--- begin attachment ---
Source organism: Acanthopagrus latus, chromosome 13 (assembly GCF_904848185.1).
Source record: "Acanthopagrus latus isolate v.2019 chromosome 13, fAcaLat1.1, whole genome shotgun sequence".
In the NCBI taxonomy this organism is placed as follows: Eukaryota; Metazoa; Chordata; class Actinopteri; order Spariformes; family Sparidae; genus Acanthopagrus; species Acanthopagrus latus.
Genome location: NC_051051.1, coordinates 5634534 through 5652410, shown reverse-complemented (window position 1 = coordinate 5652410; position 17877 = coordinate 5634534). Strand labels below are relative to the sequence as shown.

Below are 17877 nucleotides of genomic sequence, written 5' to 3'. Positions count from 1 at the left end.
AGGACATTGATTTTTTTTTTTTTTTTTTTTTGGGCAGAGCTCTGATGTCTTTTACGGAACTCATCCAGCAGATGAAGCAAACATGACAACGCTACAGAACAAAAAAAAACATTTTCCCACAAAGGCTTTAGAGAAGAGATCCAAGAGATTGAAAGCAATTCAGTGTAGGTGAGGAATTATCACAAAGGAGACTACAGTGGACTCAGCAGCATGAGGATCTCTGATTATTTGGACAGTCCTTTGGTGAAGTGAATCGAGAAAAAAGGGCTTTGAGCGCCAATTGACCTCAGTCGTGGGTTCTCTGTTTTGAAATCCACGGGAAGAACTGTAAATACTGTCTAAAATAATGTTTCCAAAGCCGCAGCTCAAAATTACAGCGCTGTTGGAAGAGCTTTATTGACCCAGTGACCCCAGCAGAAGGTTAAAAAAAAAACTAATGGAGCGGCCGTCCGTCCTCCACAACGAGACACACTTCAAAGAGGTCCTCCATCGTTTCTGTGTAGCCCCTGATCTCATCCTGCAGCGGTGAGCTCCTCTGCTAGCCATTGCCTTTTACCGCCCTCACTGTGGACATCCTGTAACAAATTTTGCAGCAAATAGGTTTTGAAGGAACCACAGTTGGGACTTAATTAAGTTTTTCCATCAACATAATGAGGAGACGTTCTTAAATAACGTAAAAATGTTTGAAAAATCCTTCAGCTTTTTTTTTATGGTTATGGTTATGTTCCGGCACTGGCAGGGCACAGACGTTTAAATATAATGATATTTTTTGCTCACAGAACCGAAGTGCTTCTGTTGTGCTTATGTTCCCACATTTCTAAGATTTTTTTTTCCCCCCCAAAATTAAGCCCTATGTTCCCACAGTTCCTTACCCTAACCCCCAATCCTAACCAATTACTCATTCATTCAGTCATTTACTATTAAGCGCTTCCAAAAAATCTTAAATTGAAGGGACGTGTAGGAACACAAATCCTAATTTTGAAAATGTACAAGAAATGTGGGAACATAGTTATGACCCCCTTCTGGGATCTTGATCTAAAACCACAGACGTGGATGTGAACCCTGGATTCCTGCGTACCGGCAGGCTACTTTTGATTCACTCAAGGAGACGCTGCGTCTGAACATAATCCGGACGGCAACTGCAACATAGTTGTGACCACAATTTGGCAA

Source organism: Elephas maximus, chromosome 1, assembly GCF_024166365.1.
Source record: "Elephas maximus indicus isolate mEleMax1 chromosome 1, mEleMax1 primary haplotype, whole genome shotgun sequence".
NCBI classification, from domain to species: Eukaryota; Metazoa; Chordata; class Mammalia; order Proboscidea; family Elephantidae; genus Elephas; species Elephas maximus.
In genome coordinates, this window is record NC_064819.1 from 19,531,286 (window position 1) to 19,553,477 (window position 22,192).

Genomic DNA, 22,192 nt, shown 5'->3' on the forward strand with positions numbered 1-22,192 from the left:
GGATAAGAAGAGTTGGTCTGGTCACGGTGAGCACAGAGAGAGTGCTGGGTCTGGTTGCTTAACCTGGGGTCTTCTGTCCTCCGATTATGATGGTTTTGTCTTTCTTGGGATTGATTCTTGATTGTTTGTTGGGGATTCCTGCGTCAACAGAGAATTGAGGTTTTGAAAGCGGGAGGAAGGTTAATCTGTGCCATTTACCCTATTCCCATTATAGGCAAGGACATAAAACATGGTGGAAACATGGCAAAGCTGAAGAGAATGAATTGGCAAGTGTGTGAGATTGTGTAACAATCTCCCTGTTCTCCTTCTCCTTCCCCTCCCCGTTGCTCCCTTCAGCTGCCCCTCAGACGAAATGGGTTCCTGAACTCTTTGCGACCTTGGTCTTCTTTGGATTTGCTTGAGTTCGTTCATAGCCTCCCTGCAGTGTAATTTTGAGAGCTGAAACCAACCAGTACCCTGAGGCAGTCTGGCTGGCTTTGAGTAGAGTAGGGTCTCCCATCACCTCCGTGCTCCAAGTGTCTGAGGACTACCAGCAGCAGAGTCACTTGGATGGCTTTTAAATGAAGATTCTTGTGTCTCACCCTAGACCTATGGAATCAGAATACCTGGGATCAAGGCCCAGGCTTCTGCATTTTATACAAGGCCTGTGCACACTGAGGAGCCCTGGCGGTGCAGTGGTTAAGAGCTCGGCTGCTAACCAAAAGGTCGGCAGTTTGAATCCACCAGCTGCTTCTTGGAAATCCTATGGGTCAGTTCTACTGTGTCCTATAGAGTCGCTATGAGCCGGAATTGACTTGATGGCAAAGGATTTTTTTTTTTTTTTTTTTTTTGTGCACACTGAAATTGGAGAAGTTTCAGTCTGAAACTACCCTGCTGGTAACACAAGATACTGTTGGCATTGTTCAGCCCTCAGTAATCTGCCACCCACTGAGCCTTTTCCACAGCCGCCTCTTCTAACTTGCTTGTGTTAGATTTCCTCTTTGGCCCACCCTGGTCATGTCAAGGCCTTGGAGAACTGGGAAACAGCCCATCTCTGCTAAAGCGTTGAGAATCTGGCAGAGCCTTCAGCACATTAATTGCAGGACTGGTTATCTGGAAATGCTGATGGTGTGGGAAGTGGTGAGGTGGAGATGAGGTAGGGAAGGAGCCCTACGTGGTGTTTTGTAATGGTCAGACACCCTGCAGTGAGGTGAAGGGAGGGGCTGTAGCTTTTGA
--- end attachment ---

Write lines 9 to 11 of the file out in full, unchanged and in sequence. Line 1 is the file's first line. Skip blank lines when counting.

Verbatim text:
NCBI classification, from domain to species: Eukaryota; Metazoa; Chordata; class Mammalia; order Proboscidea; family Elephantidae; genus Elephas; species Elephas maximus.
In genome coordinates, this window is record NC_064819.1 from 19,531,286 (window position 1) to 19,553,477 (window position 22,192).

Genomic DNA, 22,192 nt, shown 5'->3' on the forward strand with positions numbered 1-22,192 from the left: